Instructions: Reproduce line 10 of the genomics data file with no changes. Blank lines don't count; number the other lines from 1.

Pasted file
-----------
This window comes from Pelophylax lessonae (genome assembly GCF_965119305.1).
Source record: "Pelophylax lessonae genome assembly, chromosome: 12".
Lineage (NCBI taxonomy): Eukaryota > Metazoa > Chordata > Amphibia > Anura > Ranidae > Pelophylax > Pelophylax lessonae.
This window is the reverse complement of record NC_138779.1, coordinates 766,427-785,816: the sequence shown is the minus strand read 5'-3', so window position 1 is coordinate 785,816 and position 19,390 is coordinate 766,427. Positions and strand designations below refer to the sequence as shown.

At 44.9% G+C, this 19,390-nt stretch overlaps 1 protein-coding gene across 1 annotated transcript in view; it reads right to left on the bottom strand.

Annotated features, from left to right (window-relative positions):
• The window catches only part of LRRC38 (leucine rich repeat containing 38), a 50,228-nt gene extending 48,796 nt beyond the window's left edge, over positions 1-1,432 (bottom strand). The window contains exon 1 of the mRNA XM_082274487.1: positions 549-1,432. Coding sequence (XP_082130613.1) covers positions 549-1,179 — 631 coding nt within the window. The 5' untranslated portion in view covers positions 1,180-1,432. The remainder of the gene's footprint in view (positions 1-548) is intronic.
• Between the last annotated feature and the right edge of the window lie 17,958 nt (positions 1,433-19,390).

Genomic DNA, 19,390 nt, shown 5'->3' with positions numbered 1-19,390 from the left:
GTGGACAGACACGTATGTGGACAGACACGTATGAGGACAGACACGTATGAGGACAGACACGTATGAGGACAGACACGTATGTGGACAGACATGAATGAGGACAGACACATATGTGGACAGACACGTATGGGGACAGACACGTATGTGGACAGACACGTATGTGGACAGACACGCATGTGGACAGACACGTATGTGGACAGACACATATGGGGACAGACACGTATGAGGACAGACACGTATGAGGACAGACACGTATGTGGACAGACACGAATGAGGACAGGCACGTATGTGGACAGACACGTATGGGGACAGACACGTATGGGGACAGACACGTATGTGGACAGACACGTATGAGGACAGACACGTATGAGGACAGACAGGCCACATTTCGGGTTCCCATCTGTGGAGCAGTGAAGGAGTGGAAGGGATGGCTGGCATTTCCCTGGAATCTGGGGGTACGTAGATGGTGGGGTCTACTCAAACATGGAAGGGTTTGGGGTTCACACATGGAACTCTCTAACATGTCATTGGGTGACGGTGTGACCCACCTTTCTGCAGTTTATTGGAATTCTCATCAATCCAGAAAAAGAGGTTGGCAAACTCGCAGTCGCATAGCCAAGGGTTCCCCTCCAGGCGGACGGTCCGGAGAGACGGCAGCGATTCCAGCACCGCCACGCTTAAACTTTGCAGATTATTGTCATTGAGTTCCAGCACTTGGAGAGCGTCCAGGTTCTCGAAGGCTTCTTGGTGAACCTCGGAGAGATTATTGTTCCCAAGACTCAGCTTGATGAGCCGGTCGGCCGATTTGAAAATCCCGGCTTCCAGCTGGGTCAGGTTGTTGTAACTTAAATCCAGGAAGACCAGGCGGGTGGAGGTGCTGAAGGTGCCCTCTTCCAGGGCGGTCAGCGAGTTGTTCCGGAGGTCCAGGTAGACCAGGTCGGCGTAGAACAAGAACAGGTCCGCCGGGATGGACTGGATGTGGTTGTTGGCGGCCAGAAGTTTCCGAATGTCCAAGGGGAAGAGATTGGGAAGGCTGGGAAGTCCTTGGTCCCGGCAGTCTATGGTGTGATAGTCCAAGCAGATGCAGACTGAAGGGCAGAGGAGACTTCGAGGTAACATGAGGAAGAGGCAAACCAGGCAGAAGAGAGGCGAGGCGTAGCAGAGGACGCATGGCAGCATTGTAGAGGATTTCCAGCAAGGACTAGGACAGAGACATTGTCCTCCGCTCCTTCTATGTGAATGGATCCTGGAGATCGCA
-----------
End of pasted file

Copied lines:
GTGGACAGACACGTATGTGGACAGACACGTATGAGGACAGACACGTATGAGGACAGACACGTATGAGGACAGACACGTATGTGGACAGACATGAATGAGGACAGACACATATGTGGACAGACACGTATGGGGACAGACACGTATGTGGACAGACACGTATGTGGACAGACACGCATGTGGACAGACACGTATGTGGACAGACACATATGGGGACAGACACGTATGAGGACAGACACGTATGAGGACAGACACGTATGTGGACAGACACGAATGAGGACAGGCACGTATGTGGACAGACACGTATGGGGACAGACACGTATGGGGACAGACACGTATGTGGACAGACACGTATGAGGACAGACACGTATGAGGACAGACAGGCCACATTTCGGGTTCCCATCTGTGGAGCAGTGAAGGAGTGGAAGGGATGGCTGGCATTTCCCTGGAATCTGGGGGTACGTAGATGGTGGGGTCTACTCAAACATGGAAGGGTTTGGGGTTCACACATGGAACTCTCTAACATGTCATTGGGTGACGGTGTGACCCACCTTTCTGCAGTTTATTGGAATTCTCATCAATCCAGAAAAAGAGGTTGGCAAACTCGCAGTCGCATAGCCAAGGGTTCCCCTCCAGGCGGACGGTCCGGAGAGACGGCAGCGATTCCAGCACCGCCACGCTTAAACTTTGCAGATTATTGTCATTGAGTTCCAGCACTTGGAGAGCGTCCAGGTTCTCGAAGGCTTCTTGGTGAACCTCGGAGAGATTATTGTTCCCAAGACTCAGCTTGATGAGCCGGTCGGCCGATTTGAAAATCCCGGCTTCCAGCTGGGTCAGGTTGTTGTAACTTAAATCCAGGAAGACCAGGCGGGTGGAGGTGCTGAAGGTGCCCTCTTCCAGGGCGGTCAGCGAGTTGTTCCGGAGGTCCAGGTAGACCAGGTCGGCGTAGAACAAGAACAGGTCCGCCGGGATGGACTGGATGTGGTTGTTGGCGGCCAGAAGTTTCCGAATGTCCAAGGGGAAGAGATTGGGAAGGCTGGGAAGTCCTTGGTCCCGGCAGTCTATGGTGTGATAGTCCAAGCAGATGCAGACTGAAGGGCAGAGGAGACTTCGAGGTAACATGAGGAAGAGGCAAACCAGGCAGAAGAGAGGCGAGGCGTAGCAGAGGACGCATGGCAGCATTGTAGAGGATTTCCAGCAAGGACTAGGACAGAGACATTGTCCTCCGCTCCTTCTATGTGAATGGATCCTGGAGATCGCA